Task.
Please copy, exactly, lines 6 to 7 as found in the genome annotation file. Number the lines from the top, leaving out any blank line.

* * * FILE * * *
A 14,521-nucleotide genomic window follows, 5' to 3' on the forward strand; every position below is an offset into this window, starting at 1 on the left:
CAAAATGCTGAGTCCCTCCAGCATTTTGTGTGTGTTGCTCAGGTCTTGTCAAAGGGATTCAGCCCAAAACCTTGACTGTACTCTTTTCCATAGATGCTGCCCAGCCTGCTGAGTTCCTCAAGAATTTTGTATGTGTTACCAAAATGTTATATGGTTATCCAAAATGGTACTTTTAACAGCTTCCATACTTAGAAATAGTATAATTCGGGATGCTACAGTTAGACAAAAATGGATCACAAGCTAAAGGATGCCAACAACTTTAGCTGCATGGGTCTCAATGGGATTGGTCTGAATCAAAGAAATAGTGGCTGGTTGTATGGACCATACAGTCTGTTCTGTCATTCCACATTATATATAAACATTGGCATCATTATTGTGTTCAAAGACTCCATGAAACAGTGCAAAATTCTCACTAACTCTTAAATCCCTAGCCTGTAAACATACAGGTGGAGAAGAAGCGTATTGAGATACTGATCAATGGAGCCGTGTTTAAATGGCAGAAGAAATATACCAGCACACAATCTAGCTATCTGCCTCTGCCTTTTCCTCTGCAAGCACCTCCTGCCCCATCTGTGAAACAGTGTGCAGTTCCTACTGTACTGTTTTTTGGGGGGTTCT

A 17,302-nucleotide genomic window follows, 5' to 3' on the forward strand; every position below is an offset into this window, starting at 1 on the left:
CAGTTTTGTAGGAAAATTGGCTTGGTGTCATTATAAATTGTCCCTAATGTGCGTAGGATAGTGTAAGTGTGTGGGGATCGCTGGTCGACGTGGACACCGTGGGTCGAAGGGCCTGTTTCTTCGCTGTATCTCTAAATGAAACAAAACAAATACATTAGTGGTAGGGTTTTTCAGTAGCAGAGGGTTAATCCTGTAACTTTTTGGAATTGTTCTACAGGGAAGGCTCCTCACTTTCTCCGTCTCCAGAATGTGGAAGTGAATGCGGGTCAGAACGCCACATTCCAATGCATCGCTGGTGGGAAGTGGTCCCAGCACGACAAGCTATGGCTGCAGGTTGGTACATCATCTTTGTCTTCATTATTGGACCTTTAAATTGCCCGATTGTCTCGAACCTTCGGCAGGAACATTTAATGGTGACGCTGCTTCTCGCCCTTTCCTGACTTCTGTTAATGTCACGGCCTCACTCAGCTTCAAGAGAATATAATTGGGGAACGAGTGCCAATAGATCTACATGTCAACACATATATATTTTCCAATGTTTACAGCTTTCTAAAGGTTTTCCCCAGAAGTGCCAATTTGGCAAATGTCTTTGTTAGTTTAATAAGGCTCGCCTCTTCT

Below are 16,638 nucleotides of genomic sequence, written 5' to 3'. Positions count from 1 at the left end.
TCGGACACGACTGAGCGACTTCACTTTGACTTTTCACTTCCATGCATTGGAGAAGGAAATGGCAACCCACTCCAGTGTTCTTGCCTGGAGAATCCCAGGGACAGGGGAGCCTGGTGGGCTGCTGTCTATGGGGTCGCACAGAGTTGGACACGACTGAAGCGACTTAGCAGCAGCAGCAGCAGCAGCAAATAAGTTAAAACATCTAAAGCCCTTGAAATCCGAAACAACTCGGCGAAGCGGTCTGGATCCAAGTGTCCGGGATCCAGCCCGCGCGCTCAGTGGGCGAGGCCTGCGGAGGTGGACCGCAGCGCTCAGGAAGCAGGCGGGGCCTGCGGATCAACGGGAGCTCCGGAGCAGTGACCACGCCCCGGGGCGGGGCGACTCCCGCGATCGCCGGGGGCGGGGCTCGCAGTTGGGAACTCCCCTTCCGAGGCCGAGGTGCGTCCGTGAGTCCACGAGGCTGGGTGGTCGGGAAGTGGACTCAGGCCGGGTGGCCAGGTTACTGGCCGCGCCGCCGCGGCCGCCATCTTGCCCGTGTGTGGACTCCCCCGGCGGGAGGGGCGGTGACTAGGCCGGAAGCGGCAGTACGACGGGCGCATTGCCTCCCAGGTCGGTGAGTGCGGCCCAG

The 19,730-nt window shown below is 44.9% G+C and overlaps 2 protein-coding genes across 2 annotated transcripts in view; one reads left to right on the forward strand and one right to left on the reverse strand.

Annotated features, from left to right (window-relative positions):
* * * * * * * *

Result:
TCGGACACGACTGAGCGACTTCACTTTGACTTTTCACTTCCATGCATTGGAGAAGGAAATGGCAACCCACTCCAGTGTTCTTGCCTGGAGAATCCCAGGGACAGGGGAGCCTGGTGGGCTGCTGTCTATGGGGTCGCACAGAGTTGGACACGACTGAAGCGACTTAGCAGCAGCAGCAGCAGCAGCAAATAAGTTAAAACATCTAAAGCCCTTGAAATCCGAAACAACTCGGCGAAGCGGTCTGGATCCAAGTGTCCGGGATCCAGCCCGCGCGCTCAGTGGGCGAGGCCTGCGGAGGTGGACCGCAGCGCTCAGGAAGCAGGCGGGGCCTGCGGATCAACGGGAGCTCCGGAGCAGTGACCACGCCCCGGGGCGGGGCGACTCCCGCGATCGCCGGGGGCGGGGCTCGCAGTTGGGAACTCCCCTTCCGAGGCCGAGGTGCGTCCGTGAGTCCACGAGGCTGGGTGGTCGGGAAGTGGACTCAGGCCGGGTGGCCAGGTTACTGGCCGCGCCGCCGCGGCCGCCATCTTGCCCGTGTGTGGACTCCCCCGGCGGGAGGGGCGGTGACTAGGCCGGAAGCGGCAGTACGACGGGCGCATTGCCTCCCAGGTCGGTGAGTGCGGCCCAG

The 19,730-nt window shown below is 44.9% G+C and overlaps 2 protein-coding genes across 2 annotated transcripts in view; one reads left to right on the forward strand and one right to left on the reverse strand.